American Olympic champion McLain Ward has shot from fourth to the top of the Longines Rankings, the world Jumping rankings.

France’s Simon Delestre, who competed at his first Olympic Games at London 2012 and had held the world number one spot since March, is now second, with Germany’s three-time Olympian Christian Ahlmann close behind in third.

France’s Penelope Leprevost, who made her Olympic début at London 2012, is now fourth, with Great Britain’s Scott Brash, who helped Great Britain to team gold at London 2012, now fifth.

McLain Ward was recently named on the short list with both horses HH Azur and Rothchild for the USA Olympic Jumping Team for Rio 2016.

“We are thrilled for McLain, his owners, and his support team. He is an extremely talented rider who produces horses with care and attention to detail. This is wonderful recognition and a great boost for U.S. show jumping.” said Robert Ridland, USA Chef d’Equipe.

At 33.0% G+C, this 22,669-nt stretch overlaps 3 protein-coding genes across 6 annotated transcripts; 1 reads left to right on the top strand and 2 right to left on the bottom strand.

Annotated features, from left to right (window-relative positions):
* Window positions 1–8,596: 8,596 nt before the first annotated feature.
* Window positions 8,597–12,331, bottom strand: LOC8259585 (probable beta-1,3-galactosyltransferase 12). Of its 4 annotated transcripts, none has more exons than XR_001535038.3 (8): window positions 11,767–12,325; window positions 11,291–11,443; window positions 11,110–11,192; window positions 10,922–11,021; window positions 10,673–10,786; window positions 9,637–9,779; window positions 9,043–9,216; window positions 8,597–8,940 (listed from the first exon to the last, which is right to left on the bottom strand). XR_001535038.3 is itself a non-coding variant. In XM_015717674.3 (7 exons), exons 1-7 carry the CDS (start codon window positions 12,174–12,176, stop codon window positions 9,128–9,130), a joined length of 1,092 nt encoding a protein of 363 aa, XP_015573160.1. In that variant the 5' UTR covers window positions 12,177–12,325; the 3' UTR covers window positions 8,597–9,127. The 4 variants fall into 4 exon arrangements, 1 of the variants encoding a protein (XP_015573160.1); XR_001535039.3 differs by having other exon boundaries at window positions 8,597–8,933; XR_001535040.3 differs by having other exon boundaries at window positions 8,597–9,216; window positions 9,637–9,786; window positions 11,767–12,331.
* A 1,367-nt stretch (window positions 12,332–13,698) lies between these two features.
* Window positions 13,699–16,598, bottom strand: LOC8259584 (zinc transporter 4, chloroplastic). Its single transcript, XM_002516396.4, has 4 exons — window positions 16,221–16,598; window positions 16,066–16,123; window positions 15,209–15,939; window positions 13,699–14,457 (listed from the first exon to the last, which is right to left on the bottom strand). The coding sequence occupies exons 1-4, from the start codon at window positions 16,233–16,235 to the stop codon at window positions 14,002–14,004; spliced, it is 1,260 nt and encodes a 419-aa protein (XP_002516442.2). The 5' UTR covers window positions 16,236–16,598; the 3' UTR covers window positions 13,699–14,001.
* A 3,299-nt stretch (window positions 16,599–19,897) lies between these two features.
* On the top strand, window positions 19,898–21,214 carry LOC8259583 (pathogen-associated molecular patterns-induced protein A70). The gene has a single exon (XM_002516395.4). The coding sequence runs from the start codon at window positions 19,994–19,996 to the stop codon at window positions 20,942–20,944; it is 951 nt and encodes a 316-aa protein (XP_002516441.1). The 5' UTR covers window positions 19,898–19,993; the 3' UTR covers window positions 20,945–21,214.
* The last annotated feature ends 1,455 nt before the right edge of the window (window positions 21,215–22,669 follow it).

About McClain Ward

Ward first competed at the Athens 2004 Olympic Games, winning team gold. He went on to win team gold again at the Beijing 2008 Olympics Games, and finished sixth individually at London 2012. Ward also won individual gold and team bronze at the Toronto 2015 Pan American Games.

He was encouraged to ride from an early age, and at 14 became the youngest rider to win the United States Equestrian Team's (USET) Show Jumping Talent Derby. Ten weeks later he became the youngest rider to win the USET Medal Finals and the first rider to win both titles in the same year. This early success led to him earning the nickname 'The Kid'.

McLain’s father Barney won the 1982 Grand Prix of Devon in Pennsylvania, United States of America, 20 years to the day before his son claimed victory in the same competition.

View full Longines Rankings here.

source: Fei Press Release

image: Two-time Olympic gold medallist McLain Ward (USA), the new world number one in the Longines Rankings, is pictured here with stallion Rothchild at the OLG Caledon Pan Am Equestrian Park during the Toronto 2015 Pan American Games in Caledon, Ontario (CAN) (FEI/Eric Knoll)